Jul 17

Book Review: I’ll Be Right There

I'll Be Right ThereI’ll Be Right There by Kyung-sook Shin

This is the kind of book people think of when they think of a novel. Poignant and somber, it deals with loss, grief, memory, and the futility of making promises about “someday.” It’s also depressing as hell. Lots of people die in this, either by suicide, homicide that looks like suicide, or suicide in a particularly horrible and painful way. Most of these deaths come after the person had already lost the thing most dear in the world to them, sometimes more than once.
This novel reads like a disjointed memoir of an aging English Literature professor. She talks about meeting Miru and Miru’s friend whose name I can’t remember, and about Dahn, her childhood buddy who joins the army. She’ll talk about the day she met her friend, and then shift abruptly to several years after that person’s death, so the reader gets this jarring sense that time is so fleeting, and only memory remains. And not even memory, because the characters are always journaling, photographing, trying to keep hold of their few happy times for as long as they can. The sense of loss engendered by this technique was one of the most brilliant things about this novel.

This may be the only book I’ve ever read by a Korean writer, and I missed some things because of my lack of familiarity with Korean culture. I mean, I’ve been there, and I have Korean friends, but I don’t know what mallow roots are or how you make soup with them. I also don’t know the trees they are talking about, despite my passion for gardening. I can picture the temple she hides in to escape the rain, but I don’t know the neighborhoods of the city (which I presume is Seoul.) I can guess that the fact that the cat “Emily Dickenson” is white is symbolic of death, but I have no idea what the significance is that Four of the characters have “Yoon” as a name. Surely that was intentional?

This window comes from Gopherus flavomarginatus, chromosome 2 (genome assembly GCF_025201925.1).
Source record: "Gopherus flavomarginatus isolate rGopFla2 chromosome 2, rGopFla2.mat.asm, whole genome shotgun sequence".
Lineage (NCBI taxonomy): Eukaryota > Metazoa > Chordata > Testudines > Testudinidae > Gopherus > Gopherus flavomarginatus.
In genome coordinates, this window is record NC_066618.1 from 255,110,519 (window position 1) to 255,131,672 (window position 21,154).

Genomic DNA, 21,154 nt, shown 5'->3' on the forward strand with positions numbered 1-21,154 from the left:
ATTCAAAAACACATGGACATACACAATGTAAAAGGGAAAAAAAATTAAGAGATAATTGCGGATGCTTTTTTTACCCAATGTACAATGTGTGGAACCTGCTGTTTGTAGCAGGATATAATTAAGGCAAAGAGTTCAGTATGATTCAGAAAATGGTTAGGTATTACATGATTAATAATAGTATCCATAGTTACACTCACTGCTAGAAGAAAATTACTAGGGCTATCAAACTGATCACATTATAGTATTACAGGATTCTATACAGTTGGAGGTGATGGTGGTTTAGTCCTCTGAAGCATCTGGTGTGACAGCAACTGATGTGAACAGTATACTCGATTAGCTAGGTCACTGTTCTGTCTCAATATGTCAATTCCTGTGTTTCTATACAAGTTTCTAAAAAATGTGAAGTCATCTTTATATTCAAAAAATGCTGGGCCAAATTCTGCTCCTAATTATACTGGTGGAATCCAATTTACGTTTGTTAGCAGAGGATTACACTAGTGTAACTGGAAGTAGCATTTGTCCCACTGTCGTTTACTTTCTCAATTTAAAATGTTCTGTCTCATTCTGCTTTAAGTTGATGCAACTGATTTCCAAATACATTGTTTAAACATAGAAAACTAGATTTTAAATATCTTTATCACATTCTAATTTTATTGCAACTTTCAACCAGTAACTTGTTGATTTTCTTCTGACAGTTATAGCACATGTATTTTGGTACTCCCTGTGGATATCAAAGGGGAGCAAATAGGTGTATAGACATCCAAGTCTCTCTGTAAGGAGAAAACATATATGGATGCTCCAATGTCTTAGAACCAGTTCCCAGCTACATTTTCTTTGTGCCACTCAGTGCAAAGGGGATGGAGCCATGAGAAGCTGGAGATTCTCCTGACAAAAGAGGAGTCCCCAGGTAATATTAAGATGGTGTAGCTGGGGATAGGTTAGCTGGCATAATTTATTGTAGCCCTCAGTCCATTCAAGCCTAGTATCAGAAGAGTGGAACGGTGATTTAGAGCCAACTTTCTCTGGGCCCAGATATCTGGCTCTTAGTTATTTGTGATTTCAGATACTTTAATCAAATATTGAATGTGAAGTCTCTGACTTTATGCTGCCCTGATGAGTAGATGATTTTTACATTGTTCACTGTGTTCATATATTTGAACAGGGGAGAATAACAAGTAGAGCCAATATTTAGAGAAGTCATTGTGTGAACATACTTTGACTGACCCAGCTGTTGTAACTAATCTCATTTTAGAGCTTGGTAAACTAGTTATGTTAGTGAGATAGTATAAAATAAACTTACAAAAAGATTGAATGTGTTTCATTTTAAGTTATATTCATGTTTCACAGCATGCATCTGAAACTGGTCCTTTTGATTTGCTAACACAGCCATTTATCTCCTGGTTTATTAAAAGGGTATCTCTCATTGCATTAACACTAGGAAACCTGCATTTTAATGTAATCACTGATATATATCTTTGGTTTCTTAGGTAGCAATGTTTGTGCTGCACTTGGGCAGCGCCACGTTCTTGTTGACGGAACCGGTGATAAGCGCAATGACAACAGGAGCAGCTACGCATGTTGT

One of the consistent backdrops of the novel is the constant rioting. In the afterward, the author explains why she wanted this civil unrest to be a backdrop without making the political situation part of the novel. I’m sure that’s a valid reason, but I felt disjointed to have characters risk their lives and in some cases lose their lives to protest something I didn’t understand. Jobless college students who alternate between railing against nebulous injustices and waxing poetic about poetry are not terribly sympathetic to me, especially because they are often the agents of their own misery.

I liked that it was about Korea, because I know very little about Korea. All the characters are unbelievably introverted, introspective, and awkwardly social. How much of that is “Korean” and how much is “People who live in literary novels?” I also liked the sheer skill of the author, and the translation was very well done. I can’t say I was thrilled about the subject matter. Literary professors/students are a group whose life experiences are (unsurprisingly) well-mined by literary writers. People who get passionate about poetry and literature are thin on the ground in real life, but as common as pigeons in novels. So when I read about people who exchange books of poetry with each other, my brain says “I only see these people in novels. These are imaginary people.” Feeling like they were all fictional characters made it slightly easier to deal with their tragic lives and deaths.

If you like depressing but poignant literary novels, you’ll like this one. If you want people to be impressed by how serious your reading tastes, be seen with this cover. If you want something cheerful, look elsewhere.

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